[copied from my old Myspace blog]
Damn–it’s amazing, but in three days, I’ll be 34-years-old. Like, before the advent of medicine, this used to be the end of the useful human lifespan, didn’t it? And here I am feeling like I’m just getting started in some ways.
And yet, I’m starting to notice some changes. I can’t physically do everything I did at 18, for instance. I also have to watch what I eat now. I’m also finding out weird things about myself, such as that if I drink too many caffeinated beverages, that the ole plumbing starts to–
Okay, sorry. Won’t go there. But you get my point. I ain’t gonna live forever.
My friend Will Ludwigsen has an interesting solution to the problem of approaching-middle-age paunchiness, one that I’m thinking about trying out. Now just to buy a sledgehammer and an egg timer.
Age has its benefits, though. One is that I finally have enough years behind me that I have a past. Highschool (class of ’91) seems like another lifetime, and my first post-college job is just a bad memory–a distant one, at that. Even the sting of my parents’ divorce is finally fading a bit.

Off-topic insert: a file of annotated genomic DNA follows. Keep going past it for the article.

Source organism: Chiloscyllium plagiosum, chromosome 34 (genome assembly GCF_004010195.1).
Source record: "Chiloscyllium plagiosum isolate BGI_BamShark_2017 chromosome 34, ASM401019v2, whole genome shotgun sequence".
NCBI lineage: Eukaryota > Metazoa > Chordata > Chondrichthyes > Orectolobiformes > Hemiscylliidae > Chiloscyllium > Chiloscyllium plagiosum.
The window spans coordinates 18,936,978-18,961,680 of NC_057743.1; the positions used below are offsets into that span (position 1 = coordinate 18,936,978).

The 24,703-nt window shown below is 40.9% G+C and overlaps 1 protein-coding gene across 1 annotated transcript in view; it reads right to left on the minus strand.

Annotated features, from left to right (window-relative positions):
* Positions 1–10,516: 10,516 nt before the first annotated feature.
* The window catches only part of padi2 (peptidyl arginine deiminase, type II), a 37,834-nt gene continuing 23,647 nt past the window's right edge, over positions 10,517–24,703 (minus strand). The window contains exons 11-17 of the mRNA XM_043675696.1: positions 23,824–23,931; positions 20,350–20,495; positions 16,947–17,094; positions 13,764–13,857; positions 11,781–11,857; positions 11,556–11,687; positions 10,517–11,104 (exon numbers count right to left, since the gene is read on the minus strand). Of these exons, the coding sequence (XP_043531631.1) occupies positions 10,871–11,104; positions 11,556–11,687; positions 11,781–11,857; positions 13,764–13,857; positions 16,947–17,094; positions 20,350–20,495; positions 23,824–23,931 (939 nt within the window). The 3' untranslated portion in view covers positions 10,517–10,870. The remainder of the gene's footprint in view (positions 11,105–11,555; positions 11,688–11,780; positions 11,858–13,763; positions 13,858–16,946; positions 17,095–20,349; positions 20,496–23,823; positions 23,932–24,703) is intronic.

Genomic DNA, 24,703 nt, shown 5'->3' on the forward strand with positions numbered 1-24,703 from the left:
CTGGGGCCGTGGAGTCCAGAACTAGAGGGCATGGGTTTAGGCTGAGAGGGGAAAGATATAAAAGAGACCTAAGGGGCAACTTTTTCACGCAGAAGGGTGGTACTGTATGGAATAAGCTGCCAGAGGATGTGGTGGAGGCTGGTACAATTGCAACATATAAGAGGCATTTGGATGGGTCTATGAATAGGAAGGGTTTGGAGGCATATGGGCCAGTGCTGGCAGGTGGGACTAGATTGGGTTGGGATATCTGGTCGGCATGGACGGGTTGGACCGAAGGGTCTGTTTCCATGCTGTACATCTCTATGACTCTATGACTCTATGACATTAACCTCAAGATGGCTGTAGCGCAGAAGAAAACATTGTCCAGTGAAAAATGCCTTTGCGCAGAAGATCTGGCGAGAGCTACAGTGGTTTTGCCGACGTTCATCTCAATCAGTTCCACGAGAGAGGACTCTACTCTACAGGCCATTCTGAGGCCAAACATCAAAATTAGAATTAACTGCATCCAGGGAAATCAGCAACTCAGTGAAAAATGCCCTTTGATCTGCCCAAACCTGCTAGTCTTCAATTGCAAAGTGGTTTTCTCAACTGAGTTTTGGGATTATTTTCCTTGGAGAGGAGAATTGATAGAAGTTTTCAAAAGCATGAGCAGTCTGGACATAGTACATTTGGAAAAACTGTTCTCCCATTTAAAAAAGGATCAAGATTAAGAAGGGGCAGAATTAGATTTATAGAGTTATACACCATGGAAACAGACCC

Having more years also provides another benefit, and that’s the continued opportunity to make new memories, new sources of happiness. My March column at Horror World (which will likely be at this link after 4/1/07) is one such memory. It’s about the day I met my future mother-in-law and how she immediately threw me to the wolves, cleverly disguised as a class of third graders. Everything having to do with my wife, of course, is a source of happiness–and how great is it to be old and confident enough to state, and mean it when you say it, that you love your spouse without reservation?
The future is going to hold other opportunities, and some of them will concern writing. I’ve decided I’m not always going to be just a horror writer. In fact, when I’m done with this blog I’m deleting the word “horror” from my Myspace handle. There’s lots of reasons for this, but the main one is that I’m going to follow the readers by writing what they want to read, and horror, as much as I love the genre, is on shaky ground as a marketing category. Apart from that, I’m sick and tired of the egotism of some of my peers, and I’d like to find out if the grass is greener in other places.